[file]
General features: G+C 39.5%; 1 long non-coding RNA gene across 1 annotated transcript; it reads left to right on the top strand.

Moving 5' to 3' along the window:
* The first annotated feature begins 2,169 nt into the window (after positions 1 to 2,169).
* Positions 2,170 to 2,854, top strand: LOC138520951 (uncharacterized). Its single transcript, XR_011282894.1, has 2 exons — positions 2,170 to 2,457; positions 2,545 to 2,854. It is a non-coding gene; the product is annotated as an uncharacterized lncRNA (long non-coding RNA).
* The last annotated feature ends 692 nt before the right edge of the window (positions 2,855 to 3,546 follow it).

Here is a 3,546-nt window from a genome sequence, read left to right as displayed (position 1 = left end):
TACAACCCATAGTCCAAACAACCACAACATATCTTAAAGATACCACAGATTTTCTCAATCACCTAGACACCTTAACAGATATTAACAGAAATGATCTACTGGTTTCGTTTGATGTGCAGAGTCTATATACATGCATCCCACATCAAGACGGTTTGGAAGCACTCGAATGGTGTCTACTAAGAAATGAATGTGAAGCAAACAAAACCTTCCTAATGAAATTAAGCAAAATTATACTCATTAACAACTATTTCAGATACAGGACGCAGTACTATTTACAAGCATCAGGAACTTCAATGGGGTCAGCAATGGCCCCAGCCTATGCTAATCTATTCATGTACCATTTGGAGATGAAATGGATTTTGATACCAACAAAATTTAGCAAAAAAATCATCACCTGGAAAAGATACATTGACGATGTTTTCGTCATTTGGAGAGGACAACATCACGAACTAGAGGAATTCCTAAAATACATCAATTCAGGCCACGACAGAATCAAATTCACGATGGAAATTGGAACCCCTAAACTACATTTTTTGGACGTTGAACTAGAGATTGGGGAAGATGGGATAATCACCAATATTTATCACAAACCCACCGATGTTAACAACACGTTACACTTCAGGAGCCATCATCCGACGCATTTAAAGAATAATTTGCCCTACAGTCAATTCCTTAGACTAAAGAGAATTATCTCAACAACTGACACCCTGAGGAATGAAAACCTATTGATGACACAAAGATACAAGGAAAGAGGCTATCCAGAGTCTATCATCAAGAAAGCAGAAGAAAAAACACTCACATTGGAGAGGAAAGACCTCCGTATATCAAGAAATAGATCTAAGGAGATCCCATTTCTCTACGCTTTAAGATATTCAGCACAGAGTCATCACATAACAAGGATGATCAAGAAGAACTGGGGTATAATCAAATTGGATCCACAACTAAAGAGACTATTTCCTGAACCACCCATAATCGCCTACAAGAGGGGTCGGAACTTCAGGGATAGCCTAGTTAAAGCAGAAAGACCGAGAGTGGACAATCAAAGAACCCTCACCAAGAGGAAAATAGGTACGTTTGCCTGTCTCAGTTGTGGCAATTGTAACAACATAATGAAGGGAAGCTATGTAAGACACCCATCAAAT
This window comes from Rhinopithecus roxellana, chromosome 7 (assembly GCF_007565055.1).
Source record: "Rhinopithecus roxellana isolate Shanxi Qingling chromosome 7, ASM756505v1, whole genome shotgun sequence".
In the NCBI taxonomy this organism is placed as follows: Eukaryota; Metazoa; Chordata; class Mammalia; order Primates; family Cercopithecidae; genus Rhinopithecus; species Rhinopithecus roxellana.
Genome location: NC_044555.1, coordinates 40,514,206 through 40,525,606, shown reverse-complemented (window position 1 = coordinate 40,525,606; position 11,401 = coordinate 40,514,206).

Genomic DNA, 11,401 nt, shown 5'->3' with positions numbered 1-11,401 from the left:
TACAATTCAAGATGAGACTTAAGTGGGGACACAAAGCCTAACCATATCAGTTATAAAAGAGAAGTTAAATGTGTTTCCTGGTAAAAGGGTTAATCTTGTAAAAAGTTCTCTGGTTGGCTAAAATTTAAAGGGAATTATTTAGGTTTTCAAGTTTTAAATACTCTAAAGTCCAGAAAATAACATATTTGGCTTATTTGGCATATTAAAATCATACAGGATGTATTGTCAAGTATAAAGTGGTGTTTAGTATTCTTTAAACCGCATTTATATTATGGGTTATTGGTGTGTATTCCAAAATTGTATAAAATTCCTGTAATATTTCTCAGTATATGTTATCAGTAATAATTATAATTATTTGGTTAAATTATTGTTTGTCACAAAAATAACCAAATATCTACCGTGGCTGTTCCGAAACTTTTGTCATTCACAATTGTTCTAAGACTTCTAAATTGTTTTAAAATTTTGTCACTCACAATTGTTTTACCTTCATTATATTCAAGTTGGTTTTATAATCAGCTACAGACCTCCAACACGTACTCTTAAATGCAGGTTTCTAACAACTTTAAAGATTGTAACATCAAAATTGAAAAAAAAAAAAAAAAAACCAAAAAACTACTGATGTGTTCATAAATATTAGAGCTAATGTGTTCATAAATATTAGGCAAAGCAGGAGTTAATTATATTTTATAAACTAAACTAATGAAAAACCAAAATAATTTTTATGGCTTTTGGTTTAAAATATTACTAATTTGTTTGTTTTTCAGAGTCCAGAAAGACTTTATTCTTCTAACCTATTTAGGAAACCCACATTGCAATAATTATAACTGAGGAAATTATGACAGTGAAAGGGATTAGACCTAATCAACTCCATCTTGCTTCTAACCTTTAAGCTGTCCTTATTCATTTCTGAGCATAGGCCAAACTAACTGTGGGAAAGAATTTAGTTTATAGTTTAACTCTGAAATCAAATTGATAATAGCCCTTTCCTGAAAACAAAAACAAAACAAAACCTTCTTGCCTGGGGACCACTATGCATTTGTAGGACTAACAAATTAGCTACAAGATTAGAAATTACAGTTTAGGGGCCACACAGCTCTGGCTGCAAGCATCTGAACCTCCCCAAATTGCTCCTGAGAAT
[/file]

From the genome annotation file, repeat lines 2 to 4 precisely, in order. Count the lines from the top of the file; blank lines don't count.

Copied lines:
Moving 5' to 3' along the window:
* The first annotated feature begins 2,169 nt into the window (after positions 1 to 2,169).
* Positions 2,170 to 2,854, top strand: LOC138520951 (uncharacterized). Its single transcript, XR_011282894.1, has 2 exons — positions 2,170 to 2,457; positions 2,545 to 2,854. It is a non-coding gene; the product is annotated as an uncharacterized lncRNA (long non-coding RNA).